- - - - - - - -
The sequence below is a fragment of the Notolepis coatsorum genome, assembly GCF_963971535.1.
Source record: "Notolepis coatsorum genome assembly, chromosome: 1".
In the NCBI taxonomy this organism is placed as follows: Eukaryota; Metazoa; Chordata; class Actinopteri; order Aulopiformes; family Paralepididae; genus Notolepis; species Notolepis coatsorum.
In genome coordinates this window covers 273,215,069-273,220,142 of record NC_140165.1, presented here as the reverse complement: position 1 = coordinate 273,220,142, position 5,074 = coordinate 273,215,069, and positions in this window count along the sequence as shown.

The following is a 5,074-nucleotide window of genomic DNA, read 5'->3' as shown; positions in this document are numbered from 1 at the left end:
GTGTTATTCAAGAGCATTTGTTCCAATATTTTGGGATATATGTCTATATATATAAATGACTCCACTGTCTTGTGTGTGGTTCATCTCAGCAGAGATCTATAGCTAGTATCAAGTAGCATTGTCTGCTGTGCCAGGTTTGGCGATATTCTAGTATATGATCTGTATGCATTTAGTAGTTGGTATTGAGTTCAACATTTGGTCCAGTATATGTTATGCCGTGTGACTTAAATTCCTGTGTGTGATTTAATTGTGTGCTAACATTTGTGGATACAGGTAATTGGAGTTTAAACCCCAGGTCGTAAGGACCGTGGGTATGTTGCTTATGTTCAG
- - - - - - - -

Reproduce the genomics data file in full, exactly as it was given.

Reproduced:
The sequence below is a fragment of the Notolepis coatsorum genome, assembly GCF_963971535.1.
Source record: "Notolepis coatsorum genome assembly, chromosome: 1".
In the NCBI taxonomy this organism is placed as follows: Eukaryota; Metazoa; Chordata; class Actinopteri; order Aulopiformes; family Paralepididae; genus Notolepis; species Notolepis coatsorum.
In genome coordinates this window covers 273,215,069-273,220,142 of record NC_140165.1, presented here as the reverse complement: position 1 = coordinate 273,220,142, position 5,074 = coordinate 273,215,069, and positions in this window count along the sequence as shown.

The following is a 5,074-nucleotide window of genomic DNA, read 5'->3' as shown; positions in this document are numbered from 1 at the left end:
GTGTTATTCAAGAGCATTTGTTCCAATATTTTGGGATATATGTCTATATATATAAATGACTCCACTGTCTTGTGTGTGGTTCATCTCAGCAGAGATCTATAGCTAGTATCAAGTAGCATTGTCTGCTGTGCCAGGTTTGGCGATATTCTAGTATATGATCTGTATGCATTTAGTAGTTGGTATTGAGTTCAACATTTGGTCCAGTATATGTTATGCCGTGTGACTTAAATTCCTGTGTGTGATTTAATTGTGTGCTAACATTTGTGGATACAGGTAATTGGAGTTTAAACCCCAGGTCGTAAGGACCGTGGGTATGTTGCTTATGTTCAG